There’s a reason why most of us dread stepping onto a weight scale – it fluctuates – a lot sometimes! The trending up or trending down feels frustrating, especially when there’s little rhyme or reason why. It’s not that your overall health is totally dependent on what number appears but have you ever wondered why weight fluctuates and when is the best time to weigh yourself?
Here’s a look at various reasons why weight ebbs and flows over the course of 24 hours:
- Time of day and how to weigh yourself accurately
If you find yourself stepping onto a scale multiple times a day, stop. No matter how many days a week or month you intend to weigh, there is only one time of day to do it – first thing in the morning after going to the bathroom and with little to no clothes on. This will be your most accurate weight.
To get as accurate weight as possible, always use the same scale placed on a hard, even surface (no bath rug or carpeting). Check to make sure the scale is on zero before you weigh. Then, step onto it with bare feet evenly distributed and stand still for an accurate weight.
How often should you weigh yourself? It’s preferential to do so each day. Stepping on a scale every morning has the benefit of preventing age-related weight gain. If you keep track of your weight on most, if not all days of the week, you will ‘catch’ yourself if you start to go up on the scale making you aware of that, and from there, you can make small changes like reducing portion sizes or increasing exercise to blunt weight gain.
- Sickness or disease
Having an illness or chronic disease can cause weight fluctuations. For example, diabetes can cause both weight loss and weight gain, depending on whether insulin is being used effectively in those with type 1 diabetes or for people with type 2. If their blood sugars levels are uncontrolled, they may find themselves more hungry thus eating more leading to weight gain.
If you have an illness accompanied by vomiting or diarrhea you’re more likely to experience weight loss.
Medication-related weight gain is not that uncommon. There are many drugs that can cause a noticeable gain in weight such as steroids, antihistamines, antidepressants, antipsychotics, epilepsy medications, beta-blockers, and opiates.
If you are concerned that a medicine is causing weight gain, talk to your healthcare provider. Never stop taking a medicine without talking to them first. During the visit, discuss all treatment options available and together make a plan to perhaps switch medications or at least make lifestyle changes such as eating healthier, exercising, and getting more sleep.
- Consuming too many salty foods
Sodium, the mineral (along with chloride) that makes up salt, causes more water to be retained in the body influencing weight gain. Many of us consume more sodium than we need. Take a look at your diet and refrain from high-sodium foods such as processed meats (bacon, sausage, luncheon), salty snacks like chips and pretzels, and frozen pizza and TV dinners. The Dietary Guidelines for Americans recommends for adults consume no more than 2300 mg of sodium a day.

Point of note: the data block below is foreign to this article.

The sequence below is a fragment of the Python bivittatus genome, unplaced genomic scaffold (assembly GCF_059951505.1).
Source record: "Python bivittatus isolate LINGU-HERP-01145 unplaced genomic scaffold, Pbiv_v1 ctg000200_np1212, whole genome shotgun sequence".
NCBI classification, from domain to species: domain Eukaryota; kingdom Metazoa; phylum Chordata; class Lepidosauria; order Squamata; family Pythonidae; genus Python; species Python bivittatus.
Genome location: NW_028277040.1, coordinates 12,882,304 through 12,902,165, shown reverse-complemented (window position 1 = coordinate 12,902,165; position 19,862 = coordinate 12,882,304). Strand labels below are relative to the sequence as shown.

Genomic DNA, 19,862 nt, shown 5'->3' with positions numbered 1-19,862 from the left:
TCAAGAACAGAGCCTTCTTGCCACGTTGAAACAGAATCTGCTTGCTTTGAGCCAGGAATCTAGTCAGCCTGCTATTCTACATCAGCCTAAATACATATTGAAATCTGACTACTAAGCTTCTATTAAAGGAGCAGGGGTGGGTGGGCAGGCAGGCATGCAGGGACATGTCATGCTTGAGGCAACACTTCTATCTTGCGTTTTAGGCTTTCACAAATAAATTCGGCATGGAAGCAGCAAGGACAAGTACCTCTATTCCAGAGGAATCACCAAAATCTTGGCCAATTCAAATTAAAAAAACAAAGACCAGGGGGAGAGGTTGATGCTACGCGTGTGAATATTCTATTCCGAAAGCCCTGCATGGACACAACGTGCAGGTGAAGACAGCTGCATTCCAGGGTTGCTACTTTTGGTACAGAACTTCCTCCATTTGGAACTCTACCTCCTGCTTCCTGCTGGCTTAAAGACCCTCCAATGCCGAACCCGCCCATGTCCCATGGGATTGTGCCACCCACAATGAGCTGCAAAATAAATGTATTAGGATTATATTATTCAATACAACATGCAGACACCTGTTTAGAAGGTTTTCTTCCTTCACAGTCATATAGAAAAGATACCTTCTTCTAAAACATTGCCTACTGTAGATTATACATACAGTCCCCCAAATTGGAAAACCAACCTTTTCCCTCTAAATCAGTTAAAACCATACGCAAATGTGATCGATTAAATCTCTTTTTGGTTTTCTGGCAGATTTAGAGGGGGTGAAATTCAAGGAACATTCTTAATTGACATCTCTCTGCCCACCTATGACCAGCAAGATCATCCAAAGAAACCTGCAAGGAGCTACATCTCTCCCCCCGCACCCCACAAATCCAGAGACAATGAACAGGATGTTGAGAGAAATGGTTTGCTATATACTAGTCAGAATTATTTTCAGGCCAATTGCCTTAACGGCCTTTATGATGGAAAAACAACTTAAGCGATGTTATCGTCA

- Consuming too many sugary carbs
Foods high in simple carbohydrates (carbs) lack fiber which helps to slow down digestion and the rate at which sugars are absorbed. But consuming foods with a high sugar content – e.g. soda, muffins, donuts, cakes, ice cream, and other desserts – are digested quickly which means you’re hungry again soon after eating them. These refined carbs cause blood sugar fluctuations leading to feelings of hunger and food cravings. Also, when blood sugar is spiking after eating refined carbs, the pancreas releases more insulin into the bloodstream attempting to maintain normal blood sugar levels. However, the more sugary carbs you eat, the more insulin released into your bloodstream, and the more your body will convert carbs to the fat that gets stored in the adipose of fat cells of your body, leading to weight gain.
- Lack of sleep
One too many sleepless nights can cause weight fluctuations. Lack of sleep often makes us feel more hungry than usual thus leading to extra weight gain. If you suffer from insufficient sleep, try going to bed and waking up at the same time seven days a week, keep your bedroom dark and cool, allow no electronics in your bedroom distracting you from sleeping, and sleep with ‘white noise’ on such as an overhead fan.
Surprisingly, exercise is not the biggest driver of weight loss, if that is your goal. Of course, exercise expends energy burning calories which can result in weight loss. But if you’re adequately hydrated, you may not see immediate weight loss on the scale. That’s because the water you drink after working out replaces water you’ve lost via sweat.
But, water has no calories therefore it won’t cause any weight gain. One thing to remember: exercise burns calories that can result in weight loss but only if you are burning more calories than you are eating or drinking. However, if you are exercising burning calories, but then consume more calories through your food and beverage choices, you may not see any weight loss or maybe even weight gain. Also, if you are building muscle mass, particularly by lifting heavy weights, you may notice a slight gain in weight.